Your Federal Government: a Massive Insurance Company with an Army
... here’s the quick-and-dirty summary of what the federal government does: It’s a giant insurance company, mainly serving older people, that also has an army.
So writes Paul Krugman in his column today, Seniors, Guns and Money. Like most Krugman pieces, it is well worth reading.
I don't often write on Krugman, because I know others will.
But I am one of the leading (or bleeding) edge of the baby boomers - as I have noted, I turn 65 on the 23rd (although I will not retired from teaching for at least one more year). Thus Krugman was writing about me when he opined
And in case you hadn’t noticed, there will soon be a lot more seniors around because the baby boomers have started reaching retirement age.
Yes, we have.
I urge you to read the Krugman. I will touch on part of it. I will explore somewhat differently than does he.
First, Krugman does goes go after the 42 freshman Republicans who now want to "wipe the slate clean" so that they are not beaten up on for wanting to end Medicare. They are complaining about "Mediscare" tactics while conveniently forgetten their own use of scare tactics to get elected. Of course there is a difference - their support of the Ryan proposals would effectively end Medicare, while their rhetoric about "death panels" was flat out untrue. How nice to see them hoist by their own petard.
What is key is this:
Given the realities of the federal budget, a party insisting that tax increases of any kind are off the table — as John Boehner, the speaker of the House, says they are — is, necessarily, a party demanding savage cuts in programs that serve older Americans.
It is true that technically Social Security and Medicare are funded by separate streams, but while the former is effectively financially secure for the next few decades, the latter is badly underfunded, and its revenue stream will have to be addressed.
But then there is Medicaid. And this is critical. As Krugman notes,
... while Medicaid is often thought of as a poverty program, these days it’s largely about providing nursing care, with about two-thirds of its spending now going to the elderly and/or disabled.
He also calculates that in 2007 Seniors counted for roughly half of Federal spending.
Demographics present a problem. In that year, the ratio of seniors 65 plus to those of working age (20-64_ was 20.9 to 100. By 2020 that will rise to 27.5, and in another five years to 31.7.
Krugman also uses a rhetorical question from a Stanford professor who noted that the commitment of GDP to programs for seniors in 2007 was about 19-20%, as he argued for a freeze on spending on such programs.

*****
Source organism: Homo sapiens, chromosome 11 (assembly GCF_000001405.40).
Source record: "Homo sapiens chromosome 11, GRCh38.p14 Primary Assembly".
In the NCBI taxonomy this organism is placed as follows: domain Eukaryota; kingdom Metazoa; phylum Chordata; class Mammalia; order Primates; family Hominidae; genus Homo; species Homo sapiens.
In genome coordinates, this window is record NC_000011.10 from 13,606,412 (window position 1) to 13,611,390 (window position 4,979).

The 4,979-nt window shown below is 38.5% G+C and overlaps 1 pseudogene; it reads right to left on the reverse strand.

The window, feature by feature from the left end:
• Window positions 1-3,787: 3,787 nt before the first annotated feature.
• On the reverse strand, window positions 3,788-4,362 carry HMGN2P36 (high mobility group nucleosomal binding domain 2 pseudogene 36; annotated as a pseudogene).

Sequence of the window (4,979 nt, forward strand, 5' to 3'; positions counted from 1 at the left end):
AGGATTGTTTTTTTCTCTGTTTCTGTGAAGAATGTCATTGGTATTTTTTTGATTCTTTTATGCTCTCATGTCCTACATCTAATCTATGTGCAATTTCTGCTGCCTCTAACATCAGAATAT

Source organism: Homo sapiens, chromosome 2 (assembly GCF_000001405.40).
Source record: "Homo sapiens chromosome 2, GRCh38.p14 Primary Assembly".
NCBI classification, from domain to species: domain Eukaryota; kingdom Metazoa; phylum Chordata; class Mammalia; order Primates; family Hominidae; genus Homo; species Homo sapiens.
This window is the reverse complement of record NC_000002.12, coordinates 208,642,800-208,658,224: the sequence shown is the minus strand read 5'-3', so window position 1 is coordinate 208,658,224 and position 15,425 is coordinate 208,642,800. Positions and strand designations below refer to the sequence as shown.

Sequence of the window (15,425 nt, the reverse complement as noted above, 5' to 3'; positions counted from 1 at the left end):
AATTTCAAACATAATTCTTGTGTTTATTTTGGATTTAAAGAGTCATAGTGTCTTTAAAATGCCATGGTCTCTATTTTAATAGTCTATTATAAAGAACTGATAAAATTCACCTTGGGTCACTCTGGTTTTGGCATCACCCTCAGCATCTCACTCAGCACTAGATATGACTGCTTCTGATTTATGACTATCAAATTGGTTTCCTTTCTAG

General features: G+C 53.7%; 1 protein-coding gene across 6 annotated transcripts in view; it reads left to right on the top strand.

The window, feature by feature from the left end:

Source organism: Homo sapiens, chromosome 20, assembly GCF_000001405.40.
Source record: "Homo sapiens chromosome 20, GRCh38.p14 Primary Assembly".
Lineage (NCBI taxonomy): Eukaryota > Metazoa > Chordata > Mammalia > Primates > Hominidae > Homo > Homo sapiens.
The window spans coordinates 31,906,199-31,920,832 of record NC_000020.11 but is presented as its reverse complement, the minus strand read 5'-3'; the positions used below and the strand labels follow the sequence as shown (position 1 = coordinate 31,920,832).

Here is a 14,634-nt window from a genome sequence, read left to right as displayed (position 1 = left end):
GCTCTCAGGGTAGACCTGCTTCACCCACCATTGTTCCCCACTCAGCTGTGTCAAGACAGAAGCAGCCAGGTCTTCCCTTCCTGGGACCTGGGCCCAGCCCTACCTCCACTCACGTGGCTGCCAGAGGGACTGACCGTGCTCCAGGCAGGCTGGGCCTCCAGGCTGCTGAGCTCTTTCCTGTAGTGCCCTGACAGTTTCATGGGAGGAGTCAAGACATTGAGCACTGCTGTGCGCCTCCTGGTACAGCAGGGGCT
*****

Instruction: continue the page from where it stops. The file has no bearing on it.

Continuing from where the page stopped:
Except there will be more of us. And medical costs continue to rise - here I note how much worse it would be without the changes we will see with Health Care reform, and how much better it would be with even more meaningful health care reform. We should remember that not only do Republicans want to slash support for programs for Seniors, they also want to gut health care reform.
Ultimately we will have to raise taxes to cover the additional costs for the bulge we baby boomers will impose upon the system. We already recognized that in Social Security, when what we and our employers have been paying in FICA was raised to provide a cushion for the impact as we reach retirement age.
But there is another issue, one upon which Krugman touches but does not explore thoroughly in the limited space of his column. That is the guns part of his title. There is a real question of whether our current pace of military commitment overseas, which goes far beyond Iraq, Afghanistan and Libya, is affordable at all. It is certainly not affordable unless we are willing to pay for what we are doing. Those costs are not merely those of military operations, but also the future costs of care for our wounded warriors. It is immoral to commit men and women to harm's way without also committing the resources to care for them when they are injured in national service, and to pay for the operations in which they are engaged.
If the United States wishes to remain as significant a military presence overseas as Republicans insist, then Republicans should be willing to pay for that presence, and not by cutting other programs. Too many people are profiting from war and conflict without coming close to paying their share.
In one sense, we are increasingly a nation in which selfishness is rationalized. You could hear that in the testimony of oil executives and the arguments on their behalf by Republicans who want to cripple the government by restricting its revenues and by Democrats such as Landrieu and Begich who as Senators from the oil patch seem to have a greater commitment to the energy companies than to the American people.